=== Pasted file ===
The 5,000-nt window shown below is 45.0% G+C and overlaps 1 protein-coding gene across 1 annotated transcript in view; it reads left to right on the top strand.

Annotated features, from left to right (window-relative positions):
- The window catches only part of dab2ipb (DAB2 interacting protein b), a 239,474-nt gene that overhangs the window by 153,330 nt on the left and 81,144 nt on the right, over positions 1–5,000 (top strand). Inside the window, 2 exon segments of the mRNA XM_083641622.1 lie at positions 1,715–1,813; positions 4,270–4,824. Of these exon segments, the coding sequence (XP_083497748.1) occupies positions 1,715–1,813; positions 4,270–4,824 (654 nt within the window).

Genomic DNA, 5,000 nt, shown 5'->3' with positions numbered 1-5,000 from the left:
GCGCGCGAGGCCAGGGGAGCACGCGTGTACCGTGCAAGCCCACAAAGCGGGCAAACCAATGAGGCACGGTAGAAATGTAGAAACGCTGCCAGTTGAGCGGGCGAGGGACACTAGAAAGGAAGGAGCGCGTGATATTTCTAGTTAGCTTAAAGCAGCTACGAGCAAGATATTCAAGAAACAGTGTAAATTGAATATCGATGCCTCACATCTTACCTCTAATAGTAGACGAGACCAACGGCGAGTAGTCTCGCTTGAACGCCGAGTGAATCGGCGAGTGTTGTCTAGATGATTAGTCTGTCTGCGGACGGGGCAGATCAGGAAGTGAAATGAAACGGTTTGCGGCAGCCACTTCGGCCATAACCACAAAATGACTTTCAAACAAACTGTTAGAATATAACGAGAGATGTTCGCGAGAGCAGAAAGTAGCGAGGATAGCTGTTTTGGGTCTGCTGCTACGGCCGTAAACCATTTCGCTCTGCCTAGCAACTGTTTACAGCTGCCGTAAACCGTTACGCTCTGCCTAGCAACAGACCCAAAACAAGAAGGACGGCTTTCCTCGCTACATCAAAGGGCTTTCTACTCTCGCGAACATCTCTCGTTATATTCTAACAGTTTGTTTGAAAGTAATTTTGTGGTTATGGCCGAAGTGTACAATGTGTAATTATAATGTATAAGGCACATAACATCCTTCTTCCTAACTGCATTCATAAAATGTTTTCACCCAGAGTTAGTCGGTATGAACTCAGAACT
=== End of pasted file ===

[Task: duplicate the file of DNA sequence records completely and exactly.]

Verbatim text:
The 5,000-nt window shown below is 45.0% G+C and overlaps 1 protein-coding gene across 1 annotated transcript in view; it reads left to right on the top strand.

Annotated features, from left to right (window-relative positions):
- The window catches only part of dab2ipb (DAB2 interacting protein b), a 239,474-nt gene that overhangs the window by 153,330 nt on the left and 81,144 nt on the right, over positions 1–5,000 (top strand). Inside the window, 2 exon segments of the mRNA XM_083641622.1 lie at positions 1,715–1,813; positions 4,270–4,824. Of these exon segments, the coding sequence (XP_083497748.1) occupies positions 1,715–1,813; positions 4,270–4,824 (654 nt within the window).

Genomic DNA, 5,000 nt, shown 5'->3' with positions numbered 1-5,000 from the left:
GCGCGCGAGGCCAGGGGAGCACGCGTGTACCGTGCAAGCCCACAAAGCGGGCAAACCAATGAGGCACGGTAGAAATGTAGAAACGCTGCCAGTTGAGCGGGCGAGGGACACTAGAAAGGAAGGAGCGCGTGATATTTCTAGTTAGCTTAAAGCAGCTACGAGCAAGATATTCAAGAAACAGTGTAAATTGAATATCGATGCCTCACATCTTACCTCTAATAGTAGACGAGACCAACGGCGAGTAGTCTCGCTTGAACGCCGAGTGAATCGGCGAGTGTTGTCTAGATGATTAGTCTGTCTGCGGACGGGGCAGATCAGGAAGTGAAATGAAACGGTTTGCGGCAGCCACTTCGGCCATAACCACAAAATGACTTTCAAACAAACTGTTAGAATATAACGAGAGATGTTCGCGAGAGCAGAAAGTAGCGAGGATAGCTGTTTTGGGTCTGCTGCTACGGCCGTAAACCATTTCGCTCTGCCTAGCAACTGTTTACAGCTGCCGTAAACCGTTACGCTCTGCCTAGCAACAGACCCAAAACAAGAAGGACGGCTTTCCTCGCTACATCAAAGGGCTTTCTACTCTCGCGAACATCTCTCGTTATATTCTAACAGTTTGTTTGAAAGTAATTTTGTGGTTATGGCCGAAGTGTACAATGTGTAATTATAATGTATAAGGCACATAACATCCTTCTTCCTAACTGCATTCATAAAATGTTTTCACCCAGAGTTAGTCGGTATGAACTCAGAACT